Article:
1 of 2: IP & contractors

Two recent issues regarding intellectual property and sewing contractors (include service providers in general) have come up and I’m posting them separately in order to thread the comments appropriately because we need feedback on both.

Follows is a conversation I’m having with Robin. She has designed a product that I don’t want to be too specific in describing other than calling it a bag because I think it’s kind of a cool idea and I don’t think anybody is making them except from a utility aspect. I apologize for being vague but the item is something used in medical context so it has a technical application (health care related) and is used mostly by the elderly. Robin writes:

I have an elderly client that has me make her “designer” bags. I hate making them but they do turn out very well. I found a place in Chicago (I live fairly close) that manufactors these bags already.

I have several questions for you: After I present my idea, why do they need me? (I know, beginner’s paranoia), how do I get an appointment with them? Can I ask them to help me market it?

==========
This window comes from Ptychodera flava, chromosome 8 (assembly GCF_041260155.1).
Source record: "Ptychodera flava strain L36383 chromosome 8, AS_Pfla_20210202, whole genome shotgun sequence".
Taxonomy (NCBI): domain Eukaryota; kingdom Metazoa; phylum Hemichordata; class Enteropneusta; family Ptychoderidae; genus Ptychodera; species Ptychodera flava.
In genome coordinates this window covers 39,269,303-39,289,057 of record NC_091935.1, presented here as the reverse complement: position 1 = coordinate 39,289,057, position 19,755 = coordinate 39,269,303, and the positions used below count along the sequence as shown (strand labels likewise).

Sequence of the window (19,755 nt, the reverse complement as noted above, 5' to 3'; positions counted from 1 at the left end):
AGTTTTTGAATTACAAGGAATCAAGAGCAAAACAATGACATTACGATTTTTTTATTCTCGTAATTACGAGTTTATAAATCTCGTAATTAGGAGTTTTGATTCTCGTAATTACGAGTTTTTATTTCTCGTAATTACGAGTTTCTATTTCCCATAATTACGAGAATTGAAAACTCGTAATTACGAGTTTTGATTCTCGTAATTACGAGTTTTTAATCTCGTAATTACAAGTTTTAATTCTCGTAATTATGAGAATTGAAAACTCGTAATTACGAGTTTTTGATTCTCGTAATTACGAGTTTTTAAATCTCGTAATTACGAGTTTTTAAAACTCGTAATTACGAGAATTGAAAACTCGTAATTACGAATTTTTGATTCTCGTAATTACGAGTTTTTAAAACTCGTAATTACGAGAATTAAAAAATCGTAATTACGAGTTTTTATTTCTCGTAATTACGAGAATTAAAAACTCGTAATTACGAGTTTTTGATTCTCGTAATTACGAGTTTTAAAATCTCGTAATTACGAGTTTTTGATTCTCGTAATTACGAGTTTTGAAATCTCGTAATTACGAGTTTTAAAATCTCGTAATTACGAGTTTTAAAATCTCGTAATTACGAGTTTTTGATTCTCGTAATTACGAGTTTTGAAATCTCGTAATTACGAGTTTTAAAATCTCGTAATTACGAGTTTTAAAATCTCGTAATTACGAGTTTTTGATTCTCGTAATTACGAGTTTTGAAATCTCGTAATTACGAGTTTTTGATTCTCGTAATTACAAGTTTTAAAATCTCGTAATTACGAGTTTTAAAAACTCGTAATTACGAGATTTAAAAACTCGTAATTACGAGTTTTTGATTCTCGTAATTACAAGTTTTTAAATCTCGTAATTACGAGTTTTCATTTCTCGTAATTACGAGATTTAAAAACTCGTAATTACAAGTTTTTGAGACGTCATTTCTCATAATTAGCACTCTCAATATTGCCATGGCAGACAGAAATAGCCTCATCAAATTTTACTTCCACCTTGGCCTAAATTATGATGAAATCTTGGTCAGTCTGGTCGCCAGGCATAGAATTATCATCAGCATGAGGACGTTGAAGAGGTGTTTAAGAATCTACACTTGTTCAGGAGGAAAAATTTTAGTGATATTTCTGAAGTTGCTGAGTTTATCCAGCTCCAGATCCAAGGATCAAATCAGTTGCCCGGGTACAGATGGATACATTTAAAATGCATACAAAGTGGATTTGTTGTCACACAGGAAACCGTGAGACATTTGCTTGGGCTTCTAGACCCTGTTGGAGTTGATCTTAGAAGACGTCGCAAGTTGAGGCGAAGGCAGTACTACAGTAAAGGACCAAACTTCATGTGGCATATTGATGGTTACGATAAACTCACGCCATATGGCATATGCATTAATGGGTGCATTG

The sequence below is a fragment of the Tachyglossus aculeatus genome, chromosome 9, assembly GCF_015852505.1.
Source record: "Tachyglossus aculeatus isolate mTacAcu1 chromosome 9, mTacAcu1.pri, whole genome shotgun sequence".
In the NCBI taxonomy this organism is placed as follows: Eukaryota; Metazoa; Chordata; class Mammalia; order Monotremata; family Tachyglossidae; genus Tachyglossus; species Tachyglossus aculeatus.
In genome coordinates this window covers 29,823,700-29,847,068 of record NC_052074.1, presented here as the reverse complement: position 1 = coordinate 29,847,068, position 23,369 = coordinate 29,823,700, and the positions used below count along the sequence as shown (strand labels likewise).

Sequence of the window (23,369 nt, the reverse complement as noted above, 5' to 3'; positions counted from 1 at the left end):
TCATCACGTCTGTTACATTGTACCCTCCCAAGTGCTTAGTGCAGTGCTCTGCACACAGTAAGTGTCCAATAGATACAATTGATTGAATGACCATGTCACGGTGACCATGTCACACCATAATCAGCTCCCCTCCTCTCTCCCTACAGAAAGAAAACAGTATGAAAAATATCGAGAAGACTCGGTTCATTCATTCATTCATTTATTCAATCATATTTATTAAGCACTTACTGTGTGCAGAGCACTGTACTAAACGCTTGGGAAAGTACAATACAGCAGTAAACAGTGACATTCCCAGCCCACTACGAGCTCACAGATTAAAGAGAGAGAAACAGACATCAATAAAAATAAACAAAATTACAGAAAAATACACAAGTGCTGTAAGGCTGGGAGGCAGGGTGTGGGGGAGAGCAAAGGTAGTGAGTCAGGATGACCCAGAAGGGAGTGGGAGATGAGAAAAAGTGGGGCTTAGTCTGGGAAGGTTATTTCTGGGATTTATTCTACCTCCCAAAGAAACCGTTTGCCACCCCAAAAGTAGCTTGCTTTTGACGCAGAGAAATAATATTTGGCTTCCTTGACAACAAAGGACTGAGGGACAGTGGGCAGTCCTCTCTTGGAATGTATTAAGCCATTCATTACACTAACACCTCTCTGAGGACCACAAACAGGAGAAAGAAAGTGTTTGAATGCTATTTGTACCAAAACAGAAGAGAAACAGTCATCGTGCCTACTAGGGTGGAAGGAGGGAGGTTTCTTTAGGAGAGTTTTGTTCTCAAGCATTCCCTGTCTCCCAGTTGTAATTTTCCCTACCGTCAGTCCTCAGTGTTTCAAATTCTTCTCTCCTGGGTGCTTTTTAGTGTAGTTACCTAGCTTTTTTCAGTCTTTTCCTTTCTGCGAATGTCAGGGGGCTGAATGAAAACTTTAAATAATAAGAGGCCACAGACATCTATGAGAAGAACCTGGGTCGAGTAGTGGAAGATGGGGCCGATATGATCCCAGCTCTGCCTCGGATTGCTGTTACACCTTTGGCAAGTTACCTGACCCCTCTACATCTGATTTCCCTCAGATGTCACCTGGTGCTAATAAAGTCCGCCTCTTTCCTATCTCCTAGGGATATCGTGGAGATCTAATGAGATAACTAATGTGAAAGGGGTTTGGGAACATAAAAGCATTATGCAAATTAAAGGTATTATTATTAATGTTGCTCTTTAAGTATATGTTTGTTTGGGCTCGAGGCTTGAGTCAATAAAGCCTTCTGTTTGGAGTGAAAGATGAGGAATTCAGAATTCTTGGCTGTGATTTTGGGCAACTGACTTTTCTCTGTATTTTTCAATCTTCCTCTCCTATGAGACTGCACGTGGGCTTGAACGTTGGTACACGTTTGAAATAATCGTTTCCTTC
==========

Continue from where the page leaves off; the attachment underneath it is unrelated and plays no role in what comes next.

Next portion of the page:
My response:

Why do you need to go to them at all? This is an ideal niche product you can handle on your own while you’re small and developing the potential. Reinvesting your profits, you can handle larger orders as they come along. Get another contractor when you need one. This could be a really fun product if you played with it. About marketing, join the forum. Think, where do these people hang out? Market to them there with a trunk show. Collect the money (or a deposit) to buy the goods. How about samples at doctor’s offices?

Robin responds:

I was thinking I needed the contractor because I hate making these things but I still want to profit from my idea. And they can buy the materials (and better materials) and findings for so much cheaper then I can. And they have machinery and employees who already know the product. Plus, I have other clients so I’m thinking I don’t want to spend my time selling. I’m still in the think tank, so I would be happy to hear any further thoughts or advice you have.